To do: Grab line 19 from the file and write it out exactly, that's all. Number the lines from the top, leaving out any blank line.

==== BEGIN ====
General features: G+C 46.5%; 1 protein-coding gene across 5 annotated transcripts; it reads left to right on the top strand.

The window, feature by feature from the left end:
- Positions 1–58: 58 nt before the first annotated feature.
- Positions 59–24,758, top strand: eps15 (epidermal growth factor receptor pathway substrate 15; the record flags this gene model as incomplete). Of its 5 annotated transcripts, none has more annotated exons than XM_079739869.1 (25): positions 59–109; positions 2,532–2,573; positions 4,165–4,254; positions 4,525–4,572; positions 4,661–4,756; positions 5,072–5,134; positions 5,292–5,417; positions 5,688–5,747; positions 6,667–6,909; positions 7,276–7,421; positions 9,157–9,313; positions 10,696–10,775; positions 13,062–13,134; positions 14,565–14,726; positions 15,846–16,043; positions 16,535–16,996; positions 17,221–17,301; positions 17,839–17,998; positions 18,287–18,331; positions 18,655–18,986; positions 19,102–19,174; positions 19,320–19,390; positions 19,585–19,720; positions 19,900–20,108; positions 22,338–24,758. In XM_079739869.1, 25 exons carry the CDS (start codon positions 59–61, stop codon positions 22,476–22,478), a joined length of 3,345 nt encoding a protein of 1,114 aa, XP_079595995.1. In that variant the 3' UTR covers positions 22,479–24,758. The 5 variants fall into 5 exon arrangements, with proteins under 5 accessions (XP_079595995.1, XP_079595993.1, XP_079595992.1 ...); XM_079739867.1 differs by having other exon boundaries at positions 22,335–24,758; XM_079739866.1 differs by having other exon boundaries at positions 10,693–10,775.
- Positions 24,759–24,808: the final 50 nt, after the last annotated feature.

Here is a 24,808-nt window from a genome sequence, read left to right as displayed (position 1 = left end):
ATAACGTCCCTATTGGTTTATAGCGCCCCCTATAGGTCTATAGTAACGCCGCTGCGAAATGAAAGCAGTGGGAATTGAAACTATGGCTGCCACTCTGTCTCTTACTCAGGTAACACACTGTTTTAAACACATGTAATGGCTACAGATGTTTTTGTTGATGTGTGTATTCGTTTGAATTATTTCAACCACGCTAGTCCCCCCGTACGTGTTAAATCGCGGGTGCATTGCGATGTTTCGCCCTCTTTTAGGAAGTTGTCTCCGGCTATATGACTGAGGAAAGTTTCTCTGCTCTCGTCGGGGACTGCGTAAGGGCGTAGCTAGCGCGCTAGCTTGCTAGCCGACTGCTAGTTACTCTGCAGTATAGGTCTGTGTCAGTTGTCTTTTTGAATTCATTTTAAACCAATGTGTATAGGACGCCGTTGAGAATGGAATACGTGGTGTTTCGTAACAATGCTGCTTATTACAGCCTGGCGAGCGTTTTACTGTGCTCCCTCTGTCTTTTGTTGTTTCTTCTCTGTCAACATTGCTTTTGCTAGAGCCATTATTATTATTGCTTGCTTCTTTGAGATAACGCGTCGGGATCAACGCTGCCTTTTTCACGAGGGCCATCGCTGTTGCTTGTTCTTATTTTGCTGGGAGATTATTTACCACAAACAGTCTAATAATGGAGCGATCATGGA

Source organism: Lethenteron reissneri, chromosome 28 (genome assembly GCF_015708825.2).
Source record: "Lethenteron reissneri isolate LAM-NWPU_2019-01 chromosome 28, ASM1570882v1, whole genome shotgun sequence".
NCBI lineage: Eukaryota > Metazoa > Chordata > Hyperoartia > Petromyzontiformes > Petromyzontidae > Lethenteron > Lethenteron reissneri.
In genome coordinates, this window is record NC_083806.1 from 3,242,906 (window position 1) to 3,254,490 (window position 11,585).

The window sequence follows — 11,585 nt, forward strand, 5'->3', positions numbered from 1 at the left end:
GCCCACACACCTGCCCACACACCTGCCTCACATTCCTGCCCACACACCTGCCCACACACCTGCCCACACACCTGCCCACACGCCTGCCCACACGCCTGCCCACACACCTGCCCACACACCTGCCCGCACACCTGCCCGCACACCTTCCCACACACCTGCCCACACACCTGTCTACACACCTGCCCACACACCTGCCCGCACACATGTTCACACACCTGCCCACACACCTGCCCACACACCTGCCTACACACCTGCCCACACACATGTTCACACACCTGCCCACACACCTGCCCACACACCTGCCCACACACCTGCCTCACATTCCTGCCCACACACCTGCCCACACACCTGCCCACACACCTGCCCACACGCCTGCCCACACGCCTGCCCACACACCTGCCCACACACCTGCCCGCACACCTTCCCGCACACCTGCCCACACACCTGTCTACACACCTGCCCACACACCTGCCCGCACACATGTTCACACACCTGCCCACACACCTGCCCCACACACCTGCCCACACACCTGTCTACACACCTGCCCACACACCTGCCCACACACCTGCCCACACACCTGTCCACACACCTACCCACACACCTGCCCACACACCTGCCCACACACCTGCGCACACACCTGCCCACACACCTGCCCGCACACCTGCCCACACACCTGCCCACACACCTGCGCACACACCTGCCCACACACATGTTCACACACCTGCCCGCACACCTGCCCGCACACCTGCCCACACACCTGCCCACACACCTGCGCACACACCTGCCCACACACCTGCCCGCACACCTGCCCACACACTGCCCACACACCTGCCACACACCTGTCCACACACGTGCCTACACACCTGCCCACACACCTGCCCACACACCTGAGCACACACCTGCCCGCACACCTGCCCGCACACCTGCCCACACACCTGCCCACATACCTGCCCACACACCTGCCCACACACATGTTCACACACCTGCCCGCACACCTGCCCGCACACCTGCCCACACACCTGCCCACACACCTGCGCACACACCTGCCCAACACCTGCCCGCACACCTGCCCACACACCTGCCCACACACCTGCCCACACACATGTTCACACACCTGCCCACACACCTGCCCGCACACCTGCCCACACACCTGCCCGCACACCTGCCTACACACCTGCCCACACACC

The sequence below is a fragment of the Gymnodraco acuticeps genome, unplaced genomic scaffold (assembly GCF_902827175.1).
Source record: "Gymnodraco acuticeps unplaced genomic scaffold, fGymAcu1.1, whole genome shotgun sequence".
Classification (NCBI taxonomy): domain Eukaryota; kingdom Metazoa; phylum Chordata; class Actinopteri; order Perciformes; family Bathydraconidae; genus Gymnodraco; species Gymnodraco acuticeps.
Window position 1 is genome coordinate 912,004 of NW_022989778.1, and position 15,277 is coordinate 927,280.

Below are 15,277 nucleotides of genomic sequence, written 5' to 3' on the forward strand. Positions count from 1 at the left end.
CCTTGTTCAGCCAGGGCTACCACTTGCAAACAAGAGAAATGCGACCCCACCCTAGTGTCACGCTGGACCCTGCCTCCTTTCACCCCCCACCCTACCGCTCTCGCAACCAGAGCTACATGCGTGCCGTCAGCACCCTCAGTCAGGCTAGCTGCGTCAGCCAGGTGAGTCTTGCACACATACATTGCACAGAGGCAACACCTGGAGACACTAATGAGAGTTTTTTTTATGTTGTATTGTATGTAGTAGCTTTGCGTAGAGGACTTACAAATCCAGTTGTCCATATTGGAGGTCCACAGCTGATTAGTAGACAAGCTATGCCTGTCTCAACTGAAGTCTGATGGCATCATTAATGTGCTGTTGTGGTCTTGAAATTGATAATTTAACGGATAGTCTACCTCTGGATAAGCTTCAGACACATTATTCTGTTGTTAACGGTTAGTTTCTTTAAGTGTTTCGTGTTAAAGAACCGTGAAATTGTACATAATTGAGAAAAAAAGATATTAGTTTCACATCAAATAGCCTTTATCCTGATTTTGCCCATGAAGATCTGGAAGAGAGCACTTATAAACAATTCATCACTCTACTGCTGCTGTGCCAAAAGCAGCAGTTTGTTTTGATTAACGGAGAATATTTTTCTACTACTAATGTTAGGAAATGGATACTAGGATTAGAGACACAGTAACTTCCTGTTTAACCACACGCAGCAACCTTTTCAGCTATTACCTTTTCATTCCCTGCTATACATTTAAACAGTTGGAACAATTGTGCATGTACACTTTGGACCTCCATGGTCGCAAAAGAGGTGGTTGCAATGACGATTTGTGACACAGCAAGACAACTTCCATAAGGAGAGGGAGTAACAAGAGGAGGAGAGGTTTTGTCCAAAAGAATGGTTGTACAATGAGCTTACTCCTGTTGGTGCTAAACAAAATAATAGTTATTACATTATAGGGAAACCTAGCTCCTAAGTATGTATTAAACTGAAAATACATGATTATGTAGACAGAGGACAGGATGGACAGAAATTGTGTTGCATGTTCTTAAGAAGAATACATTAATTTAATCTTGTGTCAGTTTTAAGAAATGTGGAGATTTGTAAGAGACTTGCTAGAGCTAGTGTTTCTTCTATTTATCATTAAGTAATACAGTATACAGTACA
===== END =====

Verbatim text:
CCTTGTTCAGCCAGGGCTACCACTTGCAAACAAGAGAAATGCGACCCCACCCTAGTGTCACGCTGGACCCTGCCTCCTTTCACCCCCCACCCTACCGCTCTCGCAACCAGAGCTACATGCGTGCCGTCAGCACCCTCAGTCAGGCTAGCTGCGTCAGCCAGGTGAGTCTTGCACACATACATTGCACAGAGGCAACACCTGGAGACACTAATGAGAGTTTTTTTTATGTTGTATTGTATGTAGTAGCTTTGCGTAGAGGACTTACAAATCCAGTTGTCCATATTGGAGGTCCACAGCTGATTAGTAGACAAGCTATGCCTGTCTCAACTGAAGTCTGATGGCATCATTAATGTGCTGTTGTGGTCTTGAAATTGATAATTTAACGGATAGTCTACCTCTGGATAAGCTTCAGACACATTATTCTGTTGTTAACGGTTAGTTTCTTTAAGTGTTTCGTGTTAAAGAACCGTGAAATTGTACATAATTGAGAAAAAAAGATATTAGTTTCACATCAAATAGCCTTTATCCTGATTTTGCCCATGAAGATCTGGAAGAGAGCACTTATAAACAATTCATCACTCTACTGCTGCTGTGCCAAAAGCAGCAGTTTGTTTTGATTAACGGAGAATATTTTTCTACTACTAATGTTAGGAAATGGATACTAGGATTAGAGACACAGTAACTTCCTGTTTAACCACACGCAGCAACCTTTTCAGCTATTACCTTTTCATTCCCTGCTATACATTTAAACAGTTGGAACAATTGTGCATGTACACTTTGGACCTCCATGGTCGCAAAAGAGGTGGTTGCAATGACGATTTGTGACACAGCAAGACAACTTCCATAAGGAGAGGGAGTAACAAGAGGAGGAGAGGTTTTGTCCAAAAGAATGGTTGTACAATGAGCTTACTCCTGTTGGTGCTAAACAAAATAATAGTTATTACATTATAGGGAAACCTAGCTCCTAAGTATGTATTAAACTGAAAATACATGATTATGTAGACAGAGGACAGGATGGACAGAAATTGTGTTGCATGTTCTTAAGAAGAATACATTAATTTAATCTTGTGTCAGTTTTAAGAAATGTGGAGATTTGTAAGAGACTTGCTAGAGCTAGTGTTTCTTCTATTTATCATTAAGTAATACAGTATACAGTACA